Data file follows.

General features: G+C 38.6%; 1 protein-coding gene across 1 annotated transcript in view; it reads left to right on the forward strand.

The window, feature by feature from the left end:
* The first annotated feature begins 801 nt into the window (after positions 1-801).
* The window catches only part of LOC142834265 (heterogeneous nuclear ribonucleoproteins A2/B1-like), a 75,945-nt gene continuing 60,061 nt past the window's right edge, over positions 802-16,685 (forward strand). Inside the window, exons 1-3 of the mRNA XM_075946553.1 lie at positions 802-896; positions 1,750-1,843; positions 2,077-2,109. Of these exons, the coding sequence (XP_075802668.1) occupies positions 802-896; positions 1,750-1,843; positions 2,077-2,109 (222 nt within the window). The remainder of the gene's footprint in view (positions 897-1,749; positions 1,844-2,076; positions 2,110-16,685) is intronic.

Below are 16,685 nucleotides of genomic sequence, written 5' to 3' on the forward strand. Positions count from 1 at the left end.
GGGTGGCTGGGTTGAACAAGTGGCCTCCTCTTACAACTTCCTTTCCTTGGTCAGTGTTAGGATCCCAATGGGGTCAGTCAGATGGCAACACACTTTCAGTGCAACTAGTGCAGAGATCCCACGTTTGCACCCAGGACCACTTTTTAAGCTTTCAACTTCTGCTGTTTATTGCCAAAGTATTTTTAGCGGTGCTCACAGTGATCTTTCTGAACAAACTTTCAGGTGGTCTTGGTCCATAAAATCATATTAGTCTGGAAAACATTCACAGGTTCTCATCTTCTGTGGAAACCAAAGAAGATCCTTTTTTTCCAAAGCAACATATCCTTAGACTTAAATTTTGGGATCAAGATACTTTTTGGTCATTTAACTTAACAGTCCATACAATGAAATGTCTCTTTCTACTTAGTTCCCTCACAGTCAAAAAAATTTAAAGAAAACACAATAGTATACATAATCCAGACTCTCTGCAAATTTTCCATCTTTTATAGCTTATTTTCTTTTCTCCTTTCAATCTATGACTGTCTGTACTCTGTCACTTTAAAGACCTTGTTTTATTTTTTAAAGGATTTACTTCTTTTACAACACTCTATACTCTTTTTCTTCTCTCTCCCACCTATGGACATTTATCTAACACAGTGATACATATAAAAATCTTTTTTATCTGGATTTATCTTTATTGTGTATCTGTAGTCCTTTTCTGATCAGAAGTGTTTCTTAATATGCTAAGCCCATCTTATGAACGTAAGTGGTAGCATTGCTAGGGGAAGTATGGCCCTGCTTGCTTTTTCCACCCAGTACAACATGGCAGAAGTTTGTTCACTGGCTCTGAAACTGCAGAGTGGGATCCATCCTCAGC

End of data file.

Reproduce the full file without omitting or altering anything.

General features: G+C 38.6%; 1 protein-coding gene across 1 annotated transcript in view; it reads left to right on the forward strand.

The window, feature by feature from the left end:
* The first annotated feature begins 801 nt into the window (after positions 1-801).
* The window catches only part of LOC142834265 (heterogeneous nuclear ribonucleoproteins A2/B1-like), a 75,945-nt gene continuing 60,061 nt past the window's right edge, over positions 802-16,685 (forward strand). Inside the window, exons 1-3 of the mRNA XM_075946553.1 lie at positions 802-896; positions 1,750-1,843; positions 2,077-2,109. Of these exons, the coding sequence (XP_075802668.1) occupies positions 802-896; positions 1,750-1,843; positions 2,077-2,109 (222 nt within the window). The remainder of the gene's footprint in view (positions 897-1,749; positions 1,844-2,076; positions 2,110-16,685) is intronic.

Below are 16,685 nucleotides of genomic sequence, written 5' to 3' on the forward strand. Positions count from 1 at the left end.
GGGTGGCTGGGTTGAACAAGTGGCCTCCTCTTACAACTTCCTTTCCTTGGTCAGTGTTAGGATCCCAATGGGGTCAGTCAGATGGCAACACACTTTCAGTGCAACTAGTGCAGAGATCCCACGTTTGCACCCAGGACCACTTTTTAAGCTTTCAACTTCTGCTGTTTATTGCCAAAGTATTTTTAGCGGTGCTCACAGTGATCTTTCTGAACAAACTTTCAGGTGGTCTTGGTCCATAAAATCATATTAGTCTGGAAAACATTCACAGGTTCTCATCTTCTGTGGAAACCAAAGAAGATCCTTTTTTTCCAAAGCAACATATCCTTAGACTTAAATTTTGGGATCAAGATACTTTTTGGTCATTTAACTTAACAGTCCATACAATGAAATGTCTCTTTCTACTTAGTTCCCTCACAGTCAAAAAAATTTAAAGAAAACACAATAGTATACATAATCCAGACTCTCTGCAAATTTTCCATCTTTTATAGCTTATTTTCTTTTCTCCTTTCAATCTATGACTGTCTGTACTCTGTCACTTTAAAGACCTTGTTTTATTTTTTAAAGGATTTACTTCTTTTACAACACTCTATACTCTTTTTCTTCTCTCTCCCACCTATGGACATTTATCTAACACAGTGATACATATAAAAATCTTTTTTATCTGGATTTATCTTTATTGTGTATCTGTAGTCCTTTTCTGATCAGAAGTGTTTCTTAATATGCTAAGCCCATCTTATGAACGTAAGTGGTAGCATTGCTAGGGGAAGTATGGCCCTGCTTGCTTTTTCCACCCAGTACAACATGGCAGAAGTTTGTTCACTGGCTCTGAAACTGCAGAGTGGGATCCATCCTCAGC